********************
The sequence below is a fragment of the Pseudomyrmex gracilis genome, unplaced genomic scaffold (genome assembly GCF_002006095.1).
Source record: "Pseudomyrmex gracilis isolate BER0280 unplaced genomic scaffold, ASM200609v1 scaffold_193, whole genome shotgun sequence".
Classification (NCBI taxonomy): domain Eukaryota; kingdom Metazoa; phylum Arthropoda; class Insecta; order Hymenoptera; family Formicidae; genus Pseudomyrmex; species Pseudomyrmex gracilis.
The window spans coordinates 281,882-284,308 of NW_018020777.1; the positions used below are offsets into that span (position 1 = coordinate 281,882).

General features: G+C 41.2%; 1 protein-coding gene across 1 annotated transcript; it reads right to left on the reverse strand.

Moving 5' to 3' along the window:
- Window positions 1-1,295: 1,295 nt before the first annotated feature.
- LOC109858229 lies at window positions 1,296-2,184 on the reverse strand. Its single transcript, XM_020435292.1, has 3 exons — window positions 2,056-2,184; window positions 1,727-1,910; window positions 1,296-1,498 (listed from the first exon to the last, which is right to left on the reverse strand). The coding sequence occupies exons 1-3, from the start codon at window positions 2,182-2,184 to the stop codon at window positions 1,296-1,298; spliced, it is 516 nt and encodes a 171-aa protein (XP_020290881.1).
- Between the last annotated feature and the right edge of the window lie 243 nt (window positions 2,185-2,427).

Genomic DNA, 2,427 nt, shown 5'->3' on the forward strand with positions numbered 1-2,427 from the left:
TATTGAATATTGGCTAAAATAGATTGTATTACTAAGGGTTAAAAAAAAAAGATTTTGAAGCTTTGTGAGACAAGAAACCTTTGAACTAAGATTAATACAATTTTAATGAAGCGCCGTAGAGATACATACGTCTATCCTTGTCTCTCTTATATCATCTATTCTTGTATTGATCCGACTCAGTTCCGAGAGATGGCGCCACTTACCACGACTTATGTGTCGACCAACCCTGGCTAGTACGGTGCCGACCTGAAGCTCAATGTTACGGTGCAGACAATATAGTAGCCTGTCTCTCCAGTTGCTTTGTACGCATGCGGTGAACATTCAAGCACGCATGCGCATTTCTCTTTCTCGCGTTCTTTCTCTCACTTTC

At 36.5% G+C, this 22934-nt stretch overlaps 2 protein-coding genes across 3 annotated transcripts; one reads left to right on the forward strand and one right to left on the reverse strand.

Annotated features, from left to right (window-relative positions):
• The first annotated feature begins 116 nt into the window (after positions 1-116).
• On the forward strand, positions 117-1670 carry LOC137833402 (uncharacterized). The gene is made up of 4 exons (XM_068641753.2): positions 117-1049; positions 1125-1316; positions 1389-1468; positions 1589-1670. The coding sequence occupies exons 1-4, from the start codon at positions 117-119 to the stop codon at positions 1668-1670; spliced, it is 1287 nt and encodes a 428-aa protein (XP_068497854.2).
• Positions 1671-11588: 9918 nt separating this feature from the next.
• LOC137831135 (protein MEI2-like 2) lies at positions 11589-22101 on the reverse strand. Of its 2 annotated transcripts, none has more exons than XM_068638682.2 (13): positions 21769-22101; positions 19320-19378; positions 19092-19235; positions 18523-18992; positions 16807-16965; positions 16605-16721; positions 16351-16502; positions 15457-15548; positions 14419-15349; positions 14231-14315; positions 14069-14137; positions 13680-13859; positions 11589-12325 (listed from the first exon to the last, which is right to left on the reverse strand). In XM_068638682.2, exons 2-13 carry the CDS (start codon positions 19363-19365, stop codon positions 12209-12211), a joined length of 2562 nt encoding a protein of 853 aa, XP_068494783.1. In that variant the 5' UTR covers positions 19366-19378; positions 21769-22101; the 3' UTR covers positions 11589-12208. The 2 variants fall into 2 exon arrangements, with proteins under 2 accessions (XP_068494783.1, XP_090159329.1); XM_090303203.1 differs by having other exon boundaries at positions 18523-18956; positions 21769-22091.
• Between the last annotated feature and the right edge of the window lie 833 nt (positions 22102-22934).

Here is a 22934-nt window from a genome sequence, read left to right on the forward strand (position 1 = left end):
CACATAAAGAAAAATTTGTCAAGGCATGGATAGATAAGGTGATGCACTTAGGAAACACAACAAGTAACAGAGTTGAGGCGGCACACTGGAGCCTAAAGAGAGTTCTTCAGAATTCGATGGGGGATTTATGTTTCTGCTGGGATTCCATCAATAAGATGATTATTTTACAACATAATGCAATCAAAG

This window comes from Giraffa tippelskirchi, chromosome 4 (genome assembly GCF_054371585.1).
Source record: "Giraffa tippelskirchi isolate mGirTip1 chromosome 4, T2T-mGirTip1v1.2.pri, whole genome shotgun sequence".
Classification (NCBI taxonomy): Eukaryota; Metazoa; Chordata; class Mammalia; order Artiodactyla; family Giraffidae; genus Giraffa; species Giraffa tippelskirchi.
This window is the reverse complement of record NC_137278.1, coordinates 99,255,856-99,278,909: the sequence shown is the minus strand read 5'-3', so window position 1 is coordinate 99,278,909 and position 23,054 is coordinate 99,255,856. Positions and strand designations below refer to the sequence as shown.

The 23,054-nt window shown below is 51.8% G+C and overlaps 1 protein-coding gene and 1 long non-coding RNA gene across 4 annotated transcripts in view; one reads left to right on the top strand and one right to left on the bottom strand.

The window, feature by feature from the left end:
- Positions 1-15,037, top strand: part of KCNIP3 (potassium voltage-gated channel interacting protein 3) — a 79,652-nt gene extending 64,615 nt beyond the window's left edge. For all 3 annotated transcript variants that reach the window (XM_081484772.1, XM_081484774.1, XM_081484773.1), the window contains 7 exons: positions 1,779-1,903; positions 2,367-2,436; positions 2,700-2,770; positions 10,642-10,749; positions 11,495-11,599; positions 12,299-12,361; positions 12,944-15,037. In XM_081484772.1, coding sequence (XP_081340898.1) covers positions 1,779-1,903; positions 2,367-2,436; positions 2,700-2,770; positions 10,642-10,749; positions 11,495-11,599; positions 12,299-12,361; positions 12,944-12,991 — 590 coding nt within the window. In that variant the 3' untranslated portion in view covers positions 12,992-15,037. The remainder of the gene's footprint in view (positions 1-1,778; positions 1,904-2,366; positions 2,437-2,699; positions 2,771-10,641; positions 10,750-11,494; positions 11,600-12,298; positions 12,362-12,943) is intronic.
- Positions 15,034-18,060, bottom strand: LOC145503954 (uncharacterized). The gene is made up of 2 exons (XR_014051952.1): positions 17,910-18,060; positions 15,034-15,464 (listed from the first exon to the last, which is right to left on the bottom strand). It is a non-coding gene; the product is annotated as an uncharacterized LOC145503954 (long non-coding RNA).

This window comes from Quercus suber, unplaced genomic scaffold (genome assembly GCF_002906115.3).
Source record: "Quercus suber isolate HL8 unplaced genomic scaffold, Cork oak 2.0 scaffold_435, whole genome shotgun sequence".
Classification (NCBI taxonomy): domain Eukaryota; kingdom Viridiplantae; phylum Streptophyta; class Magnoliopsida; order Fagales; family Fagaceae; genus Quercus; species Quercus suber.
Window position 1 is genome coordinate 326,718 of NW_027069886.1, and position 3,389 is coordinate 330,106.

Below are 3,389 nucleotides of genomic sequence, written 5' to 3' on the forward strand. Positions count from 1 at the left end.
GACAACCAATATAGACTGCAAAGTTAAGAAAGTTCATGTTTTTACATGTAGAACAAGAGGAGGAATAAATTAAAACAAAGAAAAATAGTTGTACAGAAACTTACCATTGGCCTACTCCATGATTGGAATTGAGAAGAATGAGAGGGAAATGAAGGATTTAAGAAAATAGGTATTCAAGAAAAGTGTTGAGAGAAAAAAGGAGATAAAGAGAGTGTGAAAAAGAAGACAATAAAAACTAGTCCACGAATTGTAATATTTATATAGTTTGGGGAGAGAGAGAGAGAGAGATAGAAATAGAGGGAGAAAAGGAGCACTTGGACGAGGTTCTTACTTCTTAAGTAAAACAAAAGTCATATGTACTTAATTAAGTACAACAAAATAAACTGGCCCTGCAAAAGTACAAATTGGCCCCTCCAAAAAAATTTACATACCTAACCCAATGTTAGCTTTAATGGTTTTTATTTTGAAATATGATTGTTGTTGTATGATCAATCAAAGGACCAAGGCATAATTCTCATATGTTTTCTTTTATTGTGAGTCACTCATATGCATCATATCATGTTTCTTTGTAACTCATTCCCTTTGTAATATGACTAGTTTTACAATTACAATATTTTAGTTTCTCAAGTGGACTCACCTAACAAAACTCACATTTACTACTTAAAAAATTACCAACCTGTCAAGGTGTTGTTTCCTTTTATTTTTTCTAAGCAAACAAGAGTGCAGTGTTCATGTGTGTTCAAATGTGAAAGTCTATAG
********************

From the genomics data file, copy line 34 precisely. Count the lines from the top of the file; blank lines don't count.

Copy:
GACAACCAATATAGACTGCAAAGTTAAGAAAGTTCATGTTTTTACATGTAGAACAAGAGGAGGAATAAATTAAAACAAAGAAAAATAGTTGTACAGAAACTTACCATTGGCCTACTCCATGATTGGAATTGAGAAGAATGAGAGGGAAATGAAGGATTTAAGAAAATAGGTATTCAAGAAAAGTGTTGAGAGAAAAAAGGAGATAAAGAGAGTGTGAAAAAGAAGACAATAAAAACTAGTCCACGAATTGTAATATTTATATAGTTTGGGGAGAGAGAGAGAGAGAGATAGAAATAGAGGGAGAAAAGGAGCACTTGGACGAGGTTCTTACTTCTTAAGTAAAACAAAAGTCATATGTACTTAATTAAGTACAACAAAATAAACTGGCCCTGCAAAAGTACAAATTGGCCCCTCCAAAAAAATTTACATACCTAACCCAATGTTAGCTTTAATGGTTTTTATTTTGAAATATGATTGTTGTTGTATGATCAATCAAAGGACCAAGGCATAATTCTCATATGTTTTCTTTTATTGTGAGTCACTCATATGCATCATATCATGTTTCTTTGTAACTCATTCCCTTTGTAATATGACTAGTTTTACAATTACAATATTTTAGTTTCTCAAGTGGACTCACCTAACAAAACTCACATTTACTACTTAAAAAATTACCAACCTGTCAAGGTGTTGTTTCCTTTTATTTTTTCTAAGCAAACAAGAGTGCAGTGTTCATGTGTGTTCAAATGTGAAAGTCTATAG